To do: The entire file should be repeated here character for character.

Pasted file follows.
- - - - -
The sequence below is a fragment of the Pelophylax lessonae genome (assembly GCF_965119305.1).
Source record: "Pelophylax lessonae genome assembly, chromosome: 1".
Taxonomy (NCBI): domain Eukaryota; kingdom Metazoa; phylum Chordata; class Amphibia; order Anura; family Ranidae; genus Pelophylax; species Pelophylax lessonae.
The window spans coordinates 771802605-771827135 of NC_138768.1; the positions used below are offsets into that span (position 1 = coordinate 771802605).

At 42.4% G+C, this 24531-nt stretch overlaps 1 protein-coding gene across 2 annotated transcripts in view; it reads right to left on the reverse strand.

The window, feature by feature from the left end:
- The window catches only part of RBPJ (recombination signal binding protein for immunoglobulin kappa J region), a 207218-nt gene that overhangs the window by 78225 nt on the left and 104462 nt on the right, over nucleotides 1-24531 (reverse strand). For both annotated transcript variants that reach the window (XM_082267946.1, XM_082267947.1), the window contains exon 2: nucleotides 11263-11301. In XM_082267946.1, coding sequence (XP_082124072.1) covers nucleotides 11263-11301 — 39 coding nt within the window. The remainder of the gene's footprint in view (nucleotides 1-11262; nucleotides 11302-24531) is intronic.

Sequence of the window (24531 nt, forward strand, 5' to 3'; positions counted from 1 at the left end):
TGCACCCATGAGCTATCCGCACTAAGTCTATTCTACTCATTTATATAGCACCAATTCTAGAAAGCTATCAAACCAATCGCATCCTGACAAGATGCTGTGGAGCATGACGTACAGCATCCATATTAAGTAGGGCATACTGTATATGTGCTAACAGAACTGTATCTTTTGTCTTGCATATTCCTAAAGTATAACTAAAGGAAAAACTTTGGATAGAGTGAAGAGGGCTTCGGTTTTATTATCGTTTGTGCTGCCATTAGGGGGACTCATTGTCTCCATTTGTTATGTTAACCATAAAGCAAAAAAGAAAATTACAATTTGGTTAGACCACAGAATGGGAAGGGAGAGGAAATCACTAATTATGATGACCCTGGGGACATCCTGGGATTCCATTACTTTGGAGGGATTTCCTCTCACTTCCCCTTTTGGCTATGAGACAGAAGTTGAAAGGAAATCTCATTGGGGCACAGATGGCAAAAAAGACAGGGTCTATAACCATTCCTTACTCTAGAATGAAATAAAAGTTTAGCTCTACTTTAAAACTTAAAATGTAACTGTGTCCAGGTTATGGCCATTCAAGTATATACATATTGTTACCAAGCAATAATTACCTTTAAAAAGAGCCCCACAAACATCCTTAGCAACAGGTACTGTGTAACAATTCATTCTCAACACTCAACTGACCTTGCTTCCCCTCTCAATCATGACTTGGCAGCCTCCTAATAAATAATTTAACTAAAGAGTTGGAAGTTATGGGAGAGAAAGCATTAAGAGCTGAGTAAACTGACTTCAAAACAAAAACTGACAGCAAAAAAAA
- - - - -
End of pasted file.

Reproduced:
The sequence below is a fragment of the Pelophylax lessonae genome (assembly GCF_965119305.1).
Source record: "Pelophylax lessonae genome assembly, chromosome: 1".
Taxonomy (NCBI): domain Eukaryota; kingdom Metazoa; phylum Chordata; class Amphibia; order Anura; family Ranidae; genus Pelophylax; species Pelophylax lessonae.
The window spans coordinates 771802605-771827135 of NC_138768.1; the positions used below are offsets into that span (position 1 = coordinate 771802605).

At 42.4% G+C, this 24531-nt stretch overlaps 1 protein-coding gene across 2 annotated transcripts in view; it reads right to left on the reverse strand.

The window, feature by feature from the left end:
- The window catches only part of RBPJ (recombination signal binding protein for immunoglobulin kappa J region), a 207218-nt gene that overhangs the window by 78225 nt on the left and 104462 nt on the right, over nucleotides 1-24531 (reverse strand). For both annotated transcript variants that reach the window (XM_082267946.1, XM_082267947.1), the window contains exon 2: nucleotides 11263-11301. In XM_082267946.1, coding sequence (XP_082124072.1) covers nucleotides 11263-11301 — 39 coding nt within the window. The remainder of the gene's footprint in view (nucleotides 1-11262; nucleotides 11302-24531) is intronic.

Sequence of the window (24531 nt, forward strand, 5' to 3'; positions counted from 1 at the left end):
TGCACCCATGAGCTATCCGCACTAAGTCTATTCTACTCATTTATATAGCACCAATTCTAGAAAGCTATCAAACCAATCGCATCCTGACAAGATGCTGTGGAGCATGACGTACAGCATCCATATTAAGTAGGGCATACTGTATATGTGCTAACAGAACTGTATCTTTTGTCTTGCATATTCCTAAAGTATAACTAAAGGAAAAACTTTGGATAGAGTGAAGAGGGCTTCGGTTTTATTATCGTTTGTGCTGCCATTAGGGGGACTCATTGTCTCCATTTGTTATGTTAACCATAAAGCAAAAAAGAAAATTACAATTTGGTTAGACCACAGAATGGGAAGGGAGAGGAAATCACTAATTATGATGACCCTGGGGACATCCTGGGATTCCATTACTTTGGAGGGATTTCCTCTCACTTCCCCTTTTGGCTATGAGACAGAAGTTGAAAGGAAATCTCATTGGGGCACAGATGGCAAAAAAGACAGGGTCTATAACCATTCCTTACTCTAGAATGAAATAAAAGTTTAGCTCTACTTTAAAACTTAAAATGTAACTGTGTCCAGGTTATGGCCATTCAAGTATATACATATTGTTACCAAGCAATAATTACCTTTAAAAAGAGCCCCACAAACATCCTTAGCAACAGGTACTGTGTAACAATTCATTCTCAACACTCAACTGACCTTGCTTCCCCTCTCAATCATGACTTGGCAGCCTCCTAATAAATAATTTAACTAAAGAGTTGGAAGTTATGGGAGAGAAAGCATTAAGAGCTGAGTAAACTGACTTCAAAACAAAAACTGACAGCAAAAAAAA